|The Public Record
Dr. Albert Outler, one of the leading
Methodist theologians joined in with many of his colleagues when he
said: "This [charismatic movement] isn't my bag, … but I think I
know some of the gifts and fruits of the Spirit when I see them and I am
convinced that much of what I have seen is for real and just may be a
portent of something very much more…. It just might be that these
odd-ball Catholics with their evangelical concerns for conversion, with
their charismatic baptisms and tongues and with their courageous
commitments to reform in both church and society, may turn to have been
the vanguards in the third great awakening this country has seen."—Quoted
in New Covenant, Sept. 1971, p. 17. That his opinion was
practically a spiritual echo of the feelings that captivated other
scholars is evident when placed side by side with their comments.
Erwin Prange, a Lutheran minister and
tongues enthusiast, wrote in Voice: "I have been having
dialogues with Catholics and with Pentecostals, and it has been a
wonderful blessing. In Brooklyn we have two dialogue groups now,
composed of Lutheran ministers of all flavors and young Roman Catholic
priests. We meet and study the Scriptures together, pray together, talk
about community problems, and discuss mutual involvement of our
"Recently I attended a Roman
Catholic, Episcopalian, and Lutheran retreat. The Holy Spirit is moving
in the Roman Catholic Church. I am convinced that the basic meaning of
the Charismatic Renewal is the reunion of the churches. Not a reunion of
compromise, of the creation of the super-church, but a renovation as to
what the unity of the Spirit means."—"A New Ministry,"
Voice, April, 1965.
As recently as December, 1972, I had a
chance to sit down and talk with Dr. Charles Conn, president of Lee
College of the Church of God in Cleveland, Tennessee. An old time
Pentecostal minister, Dr. Conn had reached the same conclusion as the
more recent converts of Pentecostalism.
"The outpouring of the Holy
Spirit," he said, "is similar to what was happening at
Pentecost. It was genuine. Today it has grown and has gained a place of
influence in this generation.
"It is growing and spreading and
is bringing about a spiritual union. I have met and discussed these
matters with certain dignitaries of the Roman Catholic Church. I have
had them in my services. … I have been to the Vatican and have
discussed them there. … I have discussed them with the Episcopalians,
the Lutherans, and there is a unity that is growing! It is
a spiritual unity of churches, not an organizational unity. I don't
think a total unification of the churches is in the making at this time.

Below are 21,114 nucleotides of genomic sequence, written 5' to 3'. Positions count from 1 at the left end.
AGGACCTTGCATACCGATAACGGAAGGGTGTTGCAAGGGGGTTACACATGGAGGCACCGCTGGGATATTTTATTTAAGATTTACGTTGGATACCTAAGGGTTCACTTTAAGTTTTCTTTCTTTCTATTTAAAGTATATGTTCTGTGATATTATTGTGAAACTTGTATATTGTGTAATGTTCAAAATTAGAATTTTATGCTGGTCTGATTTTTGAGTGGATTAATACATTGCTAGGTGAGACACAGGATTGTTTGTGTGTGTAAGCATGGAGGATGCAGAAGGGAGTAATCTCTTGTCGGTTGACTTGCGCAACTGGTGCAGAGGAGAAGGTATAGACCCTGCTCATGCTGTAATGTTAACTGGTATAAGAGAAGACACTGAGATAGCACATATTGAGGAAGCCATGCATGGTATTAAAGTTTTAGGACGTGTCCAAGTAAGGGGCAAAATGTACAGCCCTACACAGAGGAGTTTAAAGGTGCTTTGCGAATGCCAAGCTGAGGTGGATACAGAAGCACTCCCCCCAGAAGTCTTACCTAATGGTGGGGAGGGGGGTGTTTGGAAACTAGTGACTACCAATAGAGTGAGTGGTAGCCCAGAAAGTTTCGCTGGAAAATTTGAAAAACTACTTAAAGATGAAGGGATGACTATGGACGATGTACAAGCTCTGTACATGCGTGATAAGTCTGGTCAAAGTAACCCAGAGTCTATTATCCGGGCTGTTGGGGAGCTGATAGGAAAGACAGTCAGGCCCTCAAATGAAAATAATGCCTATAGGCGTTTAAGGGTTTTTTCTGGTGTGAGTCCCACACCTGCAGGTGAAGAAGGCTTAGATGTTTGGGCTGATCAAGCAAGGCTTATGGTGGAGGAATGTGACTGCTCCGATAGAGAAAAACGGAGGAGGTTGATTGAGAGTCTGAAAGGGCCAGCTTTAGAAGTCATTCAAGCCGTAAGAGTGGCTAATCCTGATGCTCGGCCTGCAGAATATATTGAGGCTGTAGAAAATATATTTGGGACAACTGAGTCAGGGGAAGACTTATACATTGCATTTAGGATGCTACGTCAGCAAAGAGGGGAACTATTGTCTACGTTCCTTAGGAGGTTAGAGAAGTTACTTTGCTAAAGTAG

But there is a feeling of a spiritual unity that will begin to
spread to all the main-line churches.
"One church leader talked to me
some time ago and said, 'In the early days we regarded the Pentecostal
people as crackpots, and we shut our eyes and hoped they would go away.
But when we opened our eyes again, you not only had not gone away, but
you had grown so large that we could no longer ignore you. Will you come
and take us by the hand and show us the way?'
"The charismatic movement will not
cease. This is only the beginning. It will grow until at the time of the
Lord's coming it will be very widespread."
I might just as well quote the comments
made to me while I talked about this to Father O'Connor of Notre Dame
University. He is one of the seven scholars who, as a committee,
regulate the Catholic involvement in the charismatic movement.
"Where is all this leading to, you
wonder?" he asked, repeating my question. "There is a very
good chance that this will lead to a spiritual unification of all
churches. I think the renewal of the churches is the main thing, not
the tongues. That is just one of the signs. I think the real thing is
that the Holy Spirit is renewing the church, and I believe that this
will bring them all together in complete unity. The gift of tongues, as
we know it, may well be one of the signs of the end and of the coming of
Jesus." This conviction is shared by Bishop Joseph McKinney of
Grand Rapids, the Catholic chairman of the Committee of Seven.
It is highly significant that many of
the leading theologians of all the Sunday keeping churches support the
gift of tongues. But—and somehow this seems almost more weighty—every
leading psychic, medium, and astrologer interviewed endorses it!
God was not secretive when it came to
voicing His disapproval and outright condemnation of these practitioners
of the occult:
"There shalt not be found among
you any one … that useth divination [fortune-telling], or an
observer of times [astrologer], or an enchanter [magician],
or a witch … or a consulter with familiar spirits [a medium
possessed with a spirit or a guide], or a wizard [clairvoyant or
psychic], or a necromancer [medium who consults the dead].
For all that do these things are an abomination unto the Lord."
God condemns them because of the
Satanic nature of their work, yet it is this same group of agents who
wholeheartedly approve of the gift of tongues.